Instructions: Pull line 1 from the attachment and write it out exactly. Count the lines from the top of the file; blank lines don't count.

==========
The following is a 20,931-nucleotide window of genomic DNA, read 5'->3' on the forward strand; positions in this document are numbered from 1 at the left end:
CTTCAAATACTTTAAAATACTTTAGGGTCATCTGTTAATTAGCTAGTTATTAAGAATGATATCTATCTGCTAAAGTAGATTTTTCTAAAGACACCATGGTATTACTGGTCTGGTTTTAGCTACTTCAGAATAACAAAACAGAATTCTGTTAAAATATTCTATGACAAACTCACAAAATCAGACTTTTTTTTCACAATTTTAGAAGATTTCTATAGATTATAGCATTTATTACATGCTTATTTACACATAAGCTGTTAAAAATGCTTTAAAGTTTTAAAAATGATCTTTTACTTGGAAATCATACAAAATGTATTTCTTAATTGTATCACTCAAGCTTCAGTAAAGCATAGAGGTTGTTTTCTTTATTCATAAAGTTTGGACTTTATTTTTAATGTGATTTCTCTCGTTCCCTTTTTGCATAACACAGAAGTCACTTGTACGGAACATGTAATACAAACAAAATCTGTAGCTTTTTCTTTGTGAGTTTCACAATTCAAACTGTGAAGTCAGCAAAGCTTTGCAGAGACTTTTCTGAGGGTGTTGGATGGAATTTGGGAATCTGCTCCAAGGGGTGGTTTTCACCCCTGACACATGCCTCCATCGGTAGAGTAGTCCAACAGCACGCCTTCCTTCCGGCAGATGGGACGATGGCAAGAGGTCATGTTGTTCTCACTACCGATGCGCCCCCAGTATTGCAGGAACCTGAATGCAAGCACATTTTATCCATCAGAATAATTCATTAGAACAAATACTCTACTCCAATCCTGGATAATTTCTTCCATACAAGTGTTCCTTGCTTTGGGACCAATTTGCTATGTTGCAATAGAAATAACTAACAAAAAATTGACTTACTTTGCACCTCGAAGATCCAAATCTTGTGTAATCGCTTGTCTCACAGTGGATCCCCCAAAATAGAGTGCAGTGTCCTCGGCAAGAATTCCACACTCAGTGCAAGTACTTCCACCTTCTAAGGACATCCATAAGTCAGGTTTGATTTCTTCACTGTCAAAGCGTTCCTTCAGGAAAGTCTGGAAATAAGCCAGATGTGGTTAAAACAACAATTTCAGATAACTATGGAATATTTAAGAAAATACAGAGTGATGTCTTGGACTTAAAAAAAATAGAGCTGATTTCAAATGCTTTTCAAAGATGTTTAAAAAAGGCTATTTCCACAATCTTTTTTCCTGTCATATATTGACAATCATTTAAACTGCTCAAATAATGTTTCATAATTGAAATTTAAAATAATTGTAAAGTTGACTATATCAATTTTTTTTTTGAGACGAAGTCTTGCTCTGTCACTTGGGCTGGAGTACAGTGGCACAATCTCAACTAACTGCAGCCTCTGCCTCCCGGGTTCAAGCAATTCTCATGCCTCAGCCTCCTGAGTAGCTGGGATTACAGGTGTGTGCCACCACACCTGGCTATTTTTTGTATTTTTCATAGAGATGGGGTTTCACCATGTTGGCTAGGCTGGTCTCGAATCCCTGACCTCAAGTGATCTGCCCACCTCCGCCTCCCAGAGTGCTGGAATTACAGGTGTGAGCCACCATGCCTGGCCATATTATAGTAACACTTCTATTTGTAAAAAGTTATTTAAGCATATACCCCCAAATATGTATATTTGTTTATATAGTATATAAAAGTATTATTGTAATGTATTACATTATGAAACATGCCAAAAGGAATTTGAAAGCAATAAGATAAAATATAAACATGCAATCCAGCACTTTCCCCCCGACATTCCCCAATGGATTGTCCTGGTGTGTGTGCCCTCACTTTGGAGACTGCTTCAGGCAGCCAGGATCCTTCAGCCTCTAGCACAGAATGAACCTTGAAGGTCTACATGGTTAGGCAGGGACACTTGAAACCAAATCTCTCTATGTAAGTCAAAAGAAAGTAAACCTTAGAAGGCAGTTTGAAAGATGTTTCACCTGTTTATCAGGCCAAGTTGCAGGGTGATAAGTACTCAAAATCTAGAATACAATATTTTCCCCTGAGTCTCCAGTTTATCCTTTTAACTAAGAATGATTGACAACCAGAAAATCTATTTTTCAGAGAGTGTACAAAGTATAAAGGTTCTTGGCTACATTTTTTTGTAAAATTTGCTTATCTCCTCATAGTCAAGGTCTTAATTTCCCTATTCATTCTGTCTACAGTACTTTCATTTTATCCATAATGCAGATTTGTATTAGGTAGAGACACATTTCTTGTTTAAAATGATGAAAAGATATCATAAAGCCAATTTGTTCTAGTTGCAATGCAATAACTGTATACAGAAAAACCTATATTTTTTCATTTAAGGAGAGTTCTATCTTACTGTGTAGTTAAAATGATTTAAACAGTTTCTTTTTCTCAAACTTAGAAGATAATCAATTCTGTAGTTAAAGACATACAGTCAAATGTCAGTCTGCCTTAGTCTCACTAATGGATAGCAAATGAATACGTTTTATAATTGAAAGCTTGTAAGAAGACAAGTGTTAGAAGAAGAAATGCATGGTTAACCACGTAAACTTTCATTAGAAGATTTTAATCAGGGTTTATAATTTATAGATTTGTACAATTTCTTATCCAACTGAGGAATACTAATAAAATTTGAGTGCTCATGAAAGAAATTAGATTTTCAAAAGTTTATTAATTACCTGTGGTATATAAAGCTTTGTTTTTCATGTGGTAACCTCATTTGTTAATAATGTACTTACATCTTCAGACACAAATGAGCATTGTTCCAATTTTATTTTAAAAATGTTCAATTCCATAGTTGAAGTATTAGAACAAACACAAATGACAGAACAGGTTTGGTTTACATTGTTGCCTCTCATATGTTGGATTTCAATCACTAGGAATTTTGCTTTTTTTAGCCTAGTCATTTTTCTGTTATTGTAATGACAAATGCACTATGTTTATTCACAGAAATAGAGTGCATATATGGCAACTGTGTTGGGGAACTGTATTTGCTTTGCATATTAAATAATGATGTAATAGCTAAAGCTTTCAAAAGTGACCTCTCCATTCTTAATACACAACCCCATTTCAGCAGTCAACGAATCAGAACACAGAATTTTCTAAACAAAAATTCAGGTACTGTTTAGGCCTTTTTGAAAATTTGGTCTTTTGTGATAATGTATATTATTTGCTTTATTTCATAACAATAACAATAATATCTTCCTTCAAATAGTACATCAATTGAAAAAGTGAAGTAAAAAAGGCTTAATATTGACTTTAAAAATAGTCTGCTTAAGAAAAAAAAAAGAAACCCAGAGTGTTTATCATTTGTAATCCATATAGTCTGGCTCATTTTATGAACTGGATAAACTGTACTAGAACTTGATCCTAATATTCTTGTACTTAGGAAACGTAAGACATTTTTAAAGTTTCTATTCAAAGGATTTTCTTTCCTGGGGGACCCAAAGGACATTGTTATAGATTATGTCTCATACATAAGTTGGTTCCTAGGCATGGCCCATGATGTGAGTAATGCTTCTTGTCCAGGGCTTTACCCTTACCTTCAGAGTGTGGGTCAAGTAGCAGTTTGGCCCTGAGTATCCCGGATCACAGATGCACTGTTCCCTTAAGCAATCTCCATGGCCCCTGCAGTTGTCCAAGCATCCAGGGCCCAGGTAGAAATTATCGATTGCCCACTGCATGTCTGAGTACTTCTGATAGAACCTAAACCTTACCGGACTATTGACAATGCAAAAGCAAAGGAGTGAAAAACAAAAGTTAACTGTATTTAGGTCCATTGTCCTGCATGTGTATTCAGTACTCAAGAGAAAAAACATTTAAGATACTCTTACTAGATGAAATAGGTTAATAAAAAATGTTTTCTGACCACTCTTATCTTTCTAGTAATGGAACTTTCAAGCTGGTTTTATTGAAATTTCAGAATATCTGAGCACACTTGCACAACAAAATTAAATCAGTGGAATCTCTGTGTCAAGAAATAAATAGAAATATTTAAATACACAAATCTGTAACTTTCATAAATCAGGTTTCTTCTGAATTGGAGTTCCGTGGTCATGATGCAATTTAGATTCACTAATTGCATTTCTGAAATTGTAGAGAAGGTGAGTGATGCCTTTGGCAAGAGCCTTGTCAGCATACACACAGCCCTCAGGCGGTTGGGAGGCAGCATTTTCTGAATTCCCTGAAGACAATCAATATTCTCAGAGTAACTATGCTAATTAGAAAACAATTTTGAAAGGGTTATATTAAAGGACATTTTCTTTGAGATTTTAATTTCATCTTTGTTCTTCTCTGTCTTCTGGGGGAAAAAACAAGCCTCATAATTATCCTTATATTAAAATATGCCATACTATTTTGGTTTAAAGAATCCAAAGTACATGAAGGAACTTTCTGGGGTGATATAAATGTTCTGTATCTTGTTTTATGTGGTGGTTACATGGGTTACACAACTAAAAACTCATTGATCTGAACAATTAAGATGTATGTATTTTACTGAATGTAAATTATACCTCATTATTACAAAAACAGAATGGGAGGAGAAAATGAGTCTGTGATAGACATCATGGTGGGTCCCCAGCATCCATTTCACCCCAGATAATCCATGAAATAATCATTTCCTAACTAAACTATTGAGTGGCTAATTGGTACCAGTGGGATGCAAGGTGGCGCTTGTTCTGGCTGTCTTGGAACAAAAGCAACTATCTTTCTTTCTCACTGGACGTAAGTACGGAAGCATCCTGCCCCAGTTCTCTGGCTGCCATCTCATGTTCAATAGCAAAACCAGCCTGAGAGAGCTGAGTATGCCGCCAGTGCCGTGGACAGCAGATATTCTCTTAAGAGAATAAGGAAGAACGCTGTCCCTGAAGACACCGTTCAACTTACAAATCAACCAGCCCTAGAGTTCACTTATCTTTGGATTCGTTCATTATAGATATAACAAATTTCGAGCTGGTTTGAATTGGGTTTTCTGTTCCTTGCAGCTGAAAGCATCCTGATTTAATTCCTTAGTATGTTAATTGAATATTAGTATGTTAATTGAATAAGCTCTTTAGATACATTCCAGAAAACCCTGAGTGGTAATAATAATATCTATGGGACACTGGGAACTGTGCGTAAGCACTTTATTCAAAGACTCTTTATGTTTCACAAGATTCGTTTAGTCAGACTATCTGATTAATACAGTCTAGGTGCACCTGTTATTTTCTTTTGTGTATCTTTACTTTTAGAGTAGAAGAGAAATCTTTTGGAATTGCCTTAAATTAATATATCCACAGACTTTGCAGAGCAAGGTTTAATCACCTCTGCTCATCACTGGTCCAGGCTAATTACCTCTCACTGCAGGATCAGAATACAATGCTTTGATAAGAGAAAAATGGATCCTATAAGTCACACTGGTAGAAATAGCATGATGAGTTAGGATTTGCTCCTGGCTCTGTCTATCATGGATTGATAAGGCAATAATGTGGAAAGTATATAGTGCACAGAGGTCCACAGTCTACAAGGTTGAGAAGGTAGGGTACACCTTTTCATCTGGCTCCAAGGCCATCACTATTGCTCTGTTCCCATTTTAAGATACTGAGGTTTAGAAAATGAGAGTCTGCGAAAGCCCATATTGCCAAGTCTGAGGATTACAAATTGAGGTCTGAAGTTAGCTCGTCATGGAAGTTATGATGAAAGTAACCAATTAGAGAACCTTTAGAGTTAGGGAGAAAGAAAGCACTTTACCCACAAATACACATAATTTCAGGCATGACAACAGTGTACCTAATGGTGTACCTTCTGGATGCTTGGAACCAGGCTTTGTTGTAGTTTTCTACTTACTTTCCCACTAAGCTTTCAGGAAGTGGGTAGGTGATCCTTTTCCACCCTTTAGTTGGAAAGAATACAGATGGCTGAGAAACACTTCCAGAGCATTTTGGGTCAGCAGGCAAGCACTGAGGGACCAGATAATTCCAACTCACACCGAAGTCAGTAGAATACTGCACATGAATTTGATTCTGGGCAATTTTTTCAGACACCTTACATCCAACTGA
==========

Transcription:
The following is a 20,931-nucleotide window of genomic DNA, read 5'->3' on the forward strand; positions in this document are numbered from 1 at the left end: